Ruminations on sports, training, health, and wellness

Posts tagged “myofascial therapy

A Change of Scenery

Hi friends!

It’s time again to set aside lofty expectations of mind-expanding academic inquiry in blog post form, and present instead a newsy update of life and times in massage therapy and bodywork.

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In the beginning of November, I joined Dr. Damien Rodulfo’s sports chiropractic practice, Healing Hands Chiropractic. Just around the corner from my old digs, this office houses two chiropractors with advanced specialized training — Dr. Rodulfo and Dr. Herman — a physical therapy assistant, an acupuncturist specializing in dry needling and neuromuscular therapy, and me — sports massage therapist and science nerd extraordinaire. It is truly a dream team of allied practitioners and I am tremendously excited to be settling in and finding my niche in the practice.

download (1)This past week was my first week of class back at the Body Therapy Institute, where I attended massage school in 2009, this time taking the Advanced Myofascial Massage Certification course. This approach to bodywork more closely resembles Structural Integration or Rolfing while applying the principles of deep tissue massage to treat fascial restrictions. The concept is based on Tom Myers’ groundbreaking theory, presented in Anatomy Trains, wherein the connective tissue web that encapsulates every bone, muscle fiber, bundle of muscle tissue, and organ in the body is treated as a single unit — thus, a restriction in one extremity can affect movement and postural patterns in a completely different part of the body through the kinetic chain. The first week of class was an eye-opening and invigorating shift that turned my approach to massage on its ear (sometimes literally!), and it has really gotten me excited about the possibilities for applying this work in a sports and physical activity capacity.

As such, a unapologetic plug for my business: To complete the certification requirements, I must log several sessions of massage using these techniques between now and February, including a case study. This is your chance to get some awesome bodywork at a substantial discount. Myofascial structural massage is most effective if performed in a series with one session every week. If you book a 3-week massage series between now and February, you will receive 3 90-minute massages for just $50 each — a $120 savings. Payment in full is due at the time of the first appointment. These sessions are non-refundable for cancellation and non-transferable (re-scheduling accommodations within reason can be made). To book your myofascial structural massage series, you can call me at 336.253.4263 or book online at www.saraclawson.com (put “myofascial series” in the notes section to receive the discount). Myofascial massage is perfect for anyone — you will be able to remain clothed, move around, and notice immediate changes to posture and movement patterns. I really believe my existing and new clients alike will be impressed with the effectiveness of this approach!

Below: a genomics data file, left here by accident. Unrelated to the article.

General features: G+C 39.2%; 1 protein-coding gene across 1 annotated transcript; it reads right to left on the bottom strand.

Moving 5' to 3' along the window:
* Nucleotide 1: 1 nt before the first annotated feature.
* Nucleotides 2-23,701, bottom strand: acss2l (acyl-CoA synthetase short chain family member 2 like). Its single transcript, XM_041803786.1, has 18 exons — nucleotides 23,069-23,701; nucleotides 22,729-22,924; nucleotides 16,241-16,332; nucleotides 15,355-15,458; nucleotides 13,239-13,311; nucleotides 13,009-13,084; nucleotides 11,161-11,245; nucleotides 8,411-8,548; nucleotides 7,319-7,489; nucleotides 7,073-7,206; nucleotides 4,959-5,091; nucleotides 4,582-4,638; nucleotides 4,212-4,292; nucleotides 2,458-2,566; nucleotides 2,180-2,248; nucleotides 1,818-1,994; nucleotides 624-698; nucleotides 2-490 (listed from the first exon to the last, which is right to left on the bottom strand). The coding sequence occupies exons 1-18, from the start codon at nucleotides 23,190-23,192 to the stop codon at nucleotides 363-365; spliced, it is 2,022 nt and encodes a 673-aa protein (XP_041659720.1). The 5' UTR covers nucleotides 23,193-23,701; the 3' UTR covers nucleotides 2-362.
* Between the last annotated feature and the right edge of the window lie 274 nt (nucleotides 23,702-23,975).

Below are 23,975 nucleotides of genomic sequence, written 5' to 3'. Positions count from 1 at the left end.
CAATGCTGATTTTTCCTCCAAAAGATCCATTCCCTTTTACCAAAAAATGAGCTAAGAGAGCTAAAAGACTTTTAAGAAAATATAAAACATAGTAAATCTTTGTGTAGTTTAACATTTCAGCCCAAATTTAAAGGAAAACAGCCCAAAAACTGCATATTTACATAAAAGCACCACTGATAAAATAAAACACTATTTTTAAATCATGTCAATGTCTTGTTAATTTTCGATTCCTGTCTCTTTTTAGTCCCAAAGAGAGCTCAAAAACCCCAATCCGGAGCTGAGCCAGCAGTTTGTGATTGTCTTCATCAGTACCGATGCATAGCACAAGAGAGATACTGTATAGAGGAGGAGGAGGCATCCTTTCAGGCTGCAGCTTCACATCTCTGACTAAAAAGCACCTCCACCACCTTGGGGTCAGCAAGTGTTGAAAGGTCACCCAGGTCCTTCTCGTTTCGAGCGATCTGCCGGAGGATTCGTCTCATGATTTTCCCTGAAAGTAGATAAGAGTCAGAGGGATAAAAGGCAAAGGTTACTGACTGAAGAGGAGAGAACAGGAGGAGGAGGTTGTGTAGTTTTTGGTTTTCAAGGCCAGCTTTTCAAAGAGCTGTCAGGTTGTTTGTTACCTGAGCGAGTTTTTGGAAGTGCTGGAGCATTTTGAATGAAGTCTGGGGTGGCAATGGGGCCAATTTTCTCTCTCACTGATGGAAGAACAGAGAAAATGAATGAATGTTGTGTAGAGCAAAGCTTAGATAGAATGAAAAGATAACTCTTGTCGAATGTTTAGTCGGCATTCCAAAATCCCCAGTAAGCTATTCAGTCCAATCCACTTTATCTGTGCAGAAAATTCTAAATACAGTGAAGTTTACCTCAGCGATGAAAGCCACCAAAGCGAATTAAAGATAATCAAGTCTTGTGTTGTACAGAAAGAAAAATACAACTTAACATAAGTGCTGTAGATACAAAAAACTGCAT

2015 is shaping up to be a year of education for me: not only will I be completing my Advanced Myofascial Massage certification, but I am stepping over to the other side of the classroom as a science educator in several different venues.

post-greensboro-college-304I’m excited to be joining Greensboro College’s kinesiology department as an adjunct professor of biomechanics in January, offering a course and lab both spring and fall semesters. This is my first foray into higher education as a professor teaching a complete course, so I’m really nervous about doing a good job and getting my class excited about physics, math, and the elegantly intricate body in motion. Do you have any memories of great professors (or terrible ones) whose teaching methods have impacted your life? Let me know in the comments — I need all the help I can get!

I am also joining the faculty of Kneaded Energy School of Massage in January as the anatomy, physiology, and pathology teacher for the night program. We’ll be starting out with musculoskeletal anatomy until April, at which point I get to dive into physiology, chemistry, and pathology. This is a great step for me to bridge the gap between education and massage therapy, and I can’t wait to see the next generation of massage therapists in action as they enter the career at a time of wonderful growth and development. If you’ve ever been interested in pursuing massage as a career, KESM is a great place to start.

Also on the massage front, I am extremely excited to be offering a continuing education class of my own at the Body Therapy Institute in April: Sports and Performance Massage. If you are a massage therapist, physical therapist, or athletic trainer, this course is for you! We will be drawing from biomechanics, sports medicine, and evidence-based practice methods for therapeutic manual bodywork in an athletic setting. This is going to be a major on-your-feet, get-up-and-move class, and in the course of 3 days we’ll cover the body in motion, practical approaches to sports injuries, and coaching rehabilitative exercise to maximize performance (and save your hands). It’s a 21-hour course, which (combined with 3 hours of mandatory ethics training) satisfies the North Carolina requirement for massage therapy license renewal. We are going to have so much fun!

That’s all for now — gosh, I’m tired already just from proofreading this list, and it’s not even January! I hope the coming weeks and months hold winter wonderment for you and your family, and a special thank-you goes out to all the friends, family, clients, and mentors who have supported me on what has been a wild and amazing journey in sports medicine this year. Here’s wishing holiday cheer to all you happy runners, determined triathletes, crazy cyclists, and everyone else this year and 2015!